Peugeot has got the jump on Korean and Japanese alternatives with the cheapest offering in the newest segment, mini SUVs.
Peugeot’s long tradition of naming its models with three digits including ‘0’ in the middle gets a simple tweak for its SUV variants – an extra zero.
Immediately, we know the 2008, 3008, 4007, 4008 and 5008 are the roomier, higher-riding cousins.
So far, so good, but when a Peugeot SUV is not necessarily a 4WD, shares engines with models above and below it and might even be a Mitsubishi under the skin, it takes more study to get to grips with the features of a range that is unusually big for a brand that in total sells only around 5000 vehicles a year in Australia.
It certainly covers all bases in the popular price brackets and with a European-brand alternative at that. And now Peugeot has got the jump on Korean and Japanese alternatives with the cheapest offering in the newest segment, mini SUVs.
The just-released 2008 has an opening ticket of just $21,990 (plus on-roads), undercutting by $1500 the previous price leader, Holden’s Trax. They’re apples and oranges, of course, but the 2008’s catalog of three engines and three trim levels does offer excellent choice.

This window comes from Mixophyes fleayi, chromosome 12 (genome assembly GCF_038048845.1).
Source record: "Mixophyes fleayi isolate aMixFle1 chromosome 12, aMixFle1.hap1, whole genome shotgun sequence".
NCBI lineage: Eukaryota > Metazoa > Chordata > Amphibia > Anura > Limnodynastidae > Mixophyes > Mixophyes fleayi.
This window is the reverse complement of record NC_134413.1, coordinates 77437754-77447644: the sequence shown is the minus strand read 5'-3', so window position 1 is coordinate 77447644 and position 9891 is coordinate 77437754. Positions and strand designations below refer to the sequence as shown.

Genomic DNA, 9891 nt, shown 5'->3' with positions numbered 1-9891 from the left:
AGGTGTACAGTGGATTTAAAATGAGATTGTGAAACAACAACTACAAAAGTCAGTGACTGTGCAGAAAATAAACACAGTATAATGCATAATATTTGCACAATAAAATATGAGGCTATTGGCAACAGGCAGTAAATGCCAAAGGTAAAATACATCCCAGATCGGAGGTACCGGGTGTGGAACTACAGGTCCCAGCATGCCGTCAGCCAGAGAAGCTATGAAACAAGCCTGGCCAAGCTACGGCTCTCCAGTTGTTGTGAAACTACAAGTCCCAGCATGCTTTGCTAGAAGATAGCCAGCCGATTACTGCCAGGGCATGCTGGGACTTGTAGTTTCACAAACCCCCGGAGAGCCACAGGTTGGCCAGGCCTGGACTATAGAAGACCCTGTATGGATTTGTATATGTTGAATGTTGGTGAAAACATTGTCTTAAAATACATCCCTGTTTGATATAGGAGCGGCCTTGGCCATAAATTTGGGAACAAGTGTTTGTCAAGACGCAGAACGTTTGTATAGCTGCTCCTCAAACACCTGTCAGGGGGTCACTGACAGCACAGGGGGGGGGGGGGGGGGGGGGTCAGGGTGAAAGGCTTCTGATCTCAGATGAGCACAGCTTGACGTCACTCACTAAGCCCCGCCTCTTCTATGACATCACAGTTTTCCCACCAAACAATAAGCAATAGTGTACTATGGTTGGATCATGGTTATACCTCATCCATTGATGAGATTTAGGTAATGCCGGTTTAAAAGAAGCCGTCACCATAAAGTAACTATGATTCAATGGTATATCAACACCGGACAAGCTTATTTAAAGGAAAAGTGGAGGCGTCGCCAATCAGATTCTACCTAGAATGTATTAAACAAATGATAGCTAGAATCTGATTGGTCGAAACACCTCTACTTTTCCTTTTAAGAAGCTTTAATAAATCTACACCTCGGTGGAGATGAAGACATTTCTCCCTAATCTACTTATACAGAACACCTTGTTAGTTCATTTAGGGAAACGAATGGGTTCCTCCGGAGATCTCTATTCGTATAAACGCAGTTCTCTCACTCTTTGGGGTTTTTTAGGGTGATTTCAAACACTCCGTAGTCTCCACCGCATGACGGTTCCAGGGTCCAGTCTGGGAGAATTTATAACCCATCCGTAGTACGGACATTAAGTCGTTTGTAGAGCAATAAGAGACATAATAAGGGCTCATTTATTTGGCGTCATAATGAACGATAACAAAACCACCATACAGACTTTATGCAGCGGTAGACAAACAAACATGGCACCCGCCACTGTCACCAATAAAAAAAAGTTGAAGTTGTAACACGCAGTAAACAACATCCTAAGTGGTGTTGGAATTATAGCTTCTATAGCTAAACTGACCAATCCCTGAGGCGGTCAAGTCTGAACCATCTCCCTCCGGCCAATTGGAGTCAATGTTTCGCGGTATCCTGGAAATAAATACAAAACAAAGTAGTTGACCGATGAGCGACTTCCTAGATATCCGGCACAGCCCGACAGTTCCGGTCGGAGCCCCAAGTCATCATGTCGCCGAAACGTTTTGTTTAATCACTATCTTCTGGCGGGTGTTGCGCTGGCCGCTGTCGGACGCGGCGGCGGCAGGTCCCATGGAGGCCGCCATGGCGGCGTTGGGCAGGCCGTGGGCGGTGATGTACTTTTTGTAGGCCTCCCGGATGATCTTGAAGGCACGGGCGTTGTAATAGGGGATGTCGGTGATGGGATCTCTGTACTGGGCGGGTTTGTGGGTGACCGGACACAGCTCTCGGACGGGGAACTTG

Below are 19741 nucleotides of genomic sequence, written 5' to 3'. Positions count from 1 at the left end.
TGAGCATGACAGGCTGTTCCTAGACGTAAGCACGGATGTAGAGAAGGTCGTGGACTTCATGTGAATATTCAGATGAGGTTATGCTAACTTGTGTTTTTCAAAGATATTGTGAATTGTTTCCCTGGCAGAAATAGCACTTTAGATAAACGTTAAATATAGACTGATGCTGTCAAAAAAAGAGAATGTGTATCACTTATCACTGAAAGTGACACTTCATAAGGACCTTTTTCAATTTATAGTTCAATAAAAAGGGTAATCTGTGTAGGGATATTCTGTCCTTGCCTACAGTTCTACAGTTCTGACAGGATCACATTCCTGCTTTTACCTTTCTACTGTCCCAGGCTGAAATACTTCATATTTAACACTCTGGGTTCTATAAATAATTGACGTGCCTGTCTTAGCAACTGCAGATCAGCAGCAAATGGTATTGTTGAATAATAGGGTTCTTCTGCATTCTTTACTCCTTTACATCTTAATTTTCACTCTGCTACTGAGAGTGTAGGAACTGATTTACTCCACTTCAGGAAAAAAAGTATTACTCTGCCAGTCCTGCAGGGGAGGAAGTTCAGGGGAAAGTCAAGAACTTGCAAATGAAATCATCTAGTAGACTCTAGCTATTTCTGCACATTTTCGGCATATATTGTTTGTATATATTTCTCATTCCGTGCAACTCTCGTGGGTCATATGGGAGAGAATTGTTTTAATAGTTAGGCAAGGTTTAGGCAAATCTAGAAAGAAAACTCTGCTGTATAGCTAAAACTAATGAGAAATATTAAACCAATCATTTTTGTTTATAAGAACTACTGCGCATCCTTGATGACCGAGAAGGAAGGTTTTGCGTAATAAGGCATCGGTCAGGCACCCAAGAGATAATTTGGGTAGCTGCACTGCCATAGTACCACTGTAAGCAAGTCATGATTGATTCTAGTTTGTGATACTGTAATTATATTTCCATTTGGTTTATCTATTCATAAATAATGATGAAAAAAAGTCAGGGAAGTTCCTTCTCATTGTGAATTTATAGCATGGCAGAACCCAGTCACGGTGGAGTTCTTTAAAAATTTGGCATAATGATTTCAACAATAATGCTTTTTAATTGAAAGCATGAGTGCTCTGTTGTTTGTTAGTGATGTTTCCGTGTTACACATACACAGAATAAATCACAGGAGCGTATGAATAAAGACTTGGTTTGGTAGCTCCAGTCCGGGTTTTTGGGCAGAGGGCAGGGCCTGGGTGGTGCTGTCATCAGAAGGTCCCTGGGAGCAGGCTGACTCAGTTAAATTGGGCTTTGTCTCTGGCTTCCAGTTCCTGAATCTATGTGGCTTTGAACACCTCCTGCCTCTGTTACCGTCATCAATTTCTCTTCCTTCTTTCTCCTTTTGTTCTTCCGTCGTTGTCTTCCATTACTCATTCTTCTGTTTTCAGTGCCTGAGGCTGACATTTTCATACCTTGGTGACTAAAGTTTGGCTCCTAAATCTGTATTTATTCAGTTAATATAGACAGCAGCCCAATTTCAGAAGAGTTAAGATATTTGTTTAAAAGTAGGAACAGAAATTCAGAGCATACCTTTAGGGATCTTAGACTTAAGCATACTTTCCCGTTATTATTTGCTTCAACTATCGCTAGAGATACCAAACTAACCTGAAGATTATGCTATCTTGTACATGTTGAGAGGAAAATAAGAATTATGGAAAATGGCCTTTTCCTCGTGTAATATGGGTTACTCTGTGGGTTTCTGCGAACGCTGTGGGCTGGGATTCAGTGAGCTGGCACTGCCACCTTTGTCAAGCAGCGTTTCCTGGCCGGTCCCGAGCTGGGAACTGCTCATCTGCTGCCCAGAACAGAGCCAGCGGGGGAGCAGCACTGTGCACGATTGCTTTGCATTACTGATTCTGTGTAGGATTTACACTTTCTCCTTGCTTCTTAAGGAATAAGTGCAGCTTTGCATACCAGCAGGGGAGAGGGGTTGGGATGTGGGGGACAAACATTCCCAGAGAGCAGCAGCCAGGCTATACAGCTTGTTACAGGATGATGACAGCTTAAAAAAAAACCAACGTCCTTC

Unlike the Mitsubishi-sourced 4007 and 4008, the 2008 is all Peugeot, based on the maker’s smallest hatchback, the 208, although slightly larger.
The interior styling is very similar, but the seating and cargo space is bigger in keeping with the SUV style. The rear seat backs and cushions have a one-touch folding mechanism and there are cargo rails in the boot floor, tie-down hooks, side pockets, a cargo net and extra under-floor space.
A practical interior is complemented by a good equipment list for a car of this size and price. This includes a reversing camera and large touch screen on all models.
There are two 1.6 litre engines, a petrol and a diesel, but the unconventional standout is a 1.2 litre, three-cylinder unit, again from the 208.
It’s small but sophisticated and designed to meet increasingly stringent anti-emission standards in Europe. Power and torque outputs are 60 kiloWatts and 118 Newtonmetres respectively – not much these days, but from experience of the 208 it punches above its weight. Matched to a five-speed manual gear, the 1.2’s best attribute is its petrol consumption, just 4.9 litres per 100 kms.